2. Sit Down to Write
Step 1. Start Strong
Remember that mini-thesis we worked on? You’re about to be really glad you did it.
Your introduction should consist of two things: your thesis and a summary of your outline. It’s important to find the right balance with how you approach this. You want to neatly skim over each of the main points you’ll be covering, but without giving too much away too early.
Your introduction shouldn’t just be informative, it needs to be engaging, too. It’s your opportunity to convince your listeners that what you’ve got to say is interesting and worth their attention. It should grab their attention.
Step 2. End Strong
Your conclusion will look and sound a lot like your introduction. The only difference is that your introduction is to intrigue and your conclusion is to call your listeners to action.
Avoid watered down phrases as you wrap up your points. Don’t give hints or suggestions. Instead, use direct language and make impactful summary points.
Focus on what you want your listeners to leave your presentation thinking about and taking action on.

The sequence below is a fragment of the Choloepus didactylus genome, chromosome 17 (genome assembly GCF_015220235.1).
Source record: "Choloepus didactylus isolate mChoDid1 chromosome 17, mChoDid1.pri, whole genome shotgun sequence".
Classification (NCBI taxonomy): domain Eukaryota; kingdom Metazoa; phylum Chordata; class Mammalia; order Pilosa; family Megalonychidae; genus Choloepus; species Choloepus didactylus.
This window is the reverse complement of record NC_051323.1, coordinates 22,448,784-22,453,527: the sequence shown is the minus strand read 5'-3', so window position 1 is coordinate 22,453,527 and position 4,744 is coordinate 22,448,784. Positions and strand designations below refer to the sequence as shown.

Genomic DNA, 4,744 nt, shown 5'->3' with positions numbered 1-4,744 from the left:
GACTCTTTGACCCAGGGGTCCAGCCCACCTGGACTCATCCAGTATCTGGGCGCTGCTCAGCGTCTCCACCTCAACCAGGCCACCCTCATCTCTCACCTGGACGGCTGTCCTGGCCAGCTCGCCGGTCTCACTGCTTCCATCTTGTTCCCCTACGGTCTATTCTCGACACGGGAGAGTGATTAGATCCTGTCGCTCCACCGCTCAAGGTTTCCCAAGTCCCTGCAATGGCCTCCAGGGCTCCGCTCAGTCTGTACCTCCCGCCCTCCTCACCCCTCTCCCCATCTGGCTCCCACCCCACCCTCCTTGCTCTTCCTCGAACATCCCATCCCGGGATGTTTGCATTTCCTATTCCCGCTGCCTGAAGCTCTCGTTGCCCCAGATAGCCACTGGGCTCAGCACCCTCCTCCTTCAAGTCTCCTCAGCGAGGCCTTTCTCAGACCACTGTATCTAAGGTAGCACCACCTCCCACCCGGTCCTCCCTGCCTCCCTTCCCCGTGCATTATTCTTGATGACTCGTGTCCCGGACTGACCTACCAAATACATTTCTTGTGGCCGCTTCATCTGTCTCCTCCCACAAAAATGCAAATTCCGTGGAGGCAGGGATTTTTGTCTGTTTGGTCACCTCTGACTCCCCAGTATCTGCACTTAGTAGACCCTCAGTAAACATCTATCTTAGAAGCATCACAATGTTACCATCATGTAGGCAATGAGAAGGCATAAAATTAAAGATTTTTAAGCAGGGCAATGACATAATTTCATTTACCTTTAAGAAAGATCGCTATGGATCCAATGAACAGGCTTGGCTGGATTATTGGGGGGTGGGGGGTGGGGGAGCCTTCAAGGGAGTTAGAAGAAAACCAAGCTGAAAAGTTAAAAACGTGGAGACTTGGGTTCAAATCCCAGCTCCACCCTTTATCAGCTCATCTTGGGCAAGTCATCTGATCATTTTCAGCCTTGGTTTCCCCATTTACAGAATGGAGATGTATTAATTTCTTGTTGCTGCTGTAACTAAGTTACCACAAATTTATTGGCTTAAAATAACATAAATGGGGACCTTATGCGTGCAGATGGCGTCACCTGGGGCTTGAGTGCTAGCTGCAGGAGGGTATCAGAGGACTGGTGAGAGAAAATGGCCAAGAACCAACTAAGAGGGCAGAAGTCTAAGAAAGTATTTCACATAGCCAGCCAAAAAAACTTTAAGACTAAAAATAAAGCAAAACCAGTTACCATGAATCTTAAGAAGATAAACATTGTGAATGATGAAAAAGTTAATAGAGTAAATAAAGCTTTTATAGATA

Step 3. Create a Compelling Hook and Angle
Your goal with the first statement of your introduction is to hook your listeners. You want to say something that makes them want to keep listening.
Ways to hook audience:
- Use a provocative statement.
- Tell a brief story or anecdote.
- Ask a rhetorical question.
- Say something that shocks or surprises your audience.
Bring up a problem and share the solution.
This tutorial on how to make a persuasive presentation has a number of helpful tips on crafting a compelling hook:
Step 4. Turn Your Main Points Into Mini Hooks
Think of each main point as a mini hook. A point is an opportunity to draw your audience in. Take advantage of this. Every main point you make should be a memorable one-liner. And when it comes to the delivery of each point, remember to speak clearly, state slowly, and pause where appropriate for effect.
3. Get Your Presentation Design Right
The writing process for PowerPoint, isn’t produced in isolation. It’s one of a number of contributing factors that need to be planned in partnership to craft an effective presentation. Design is just as important.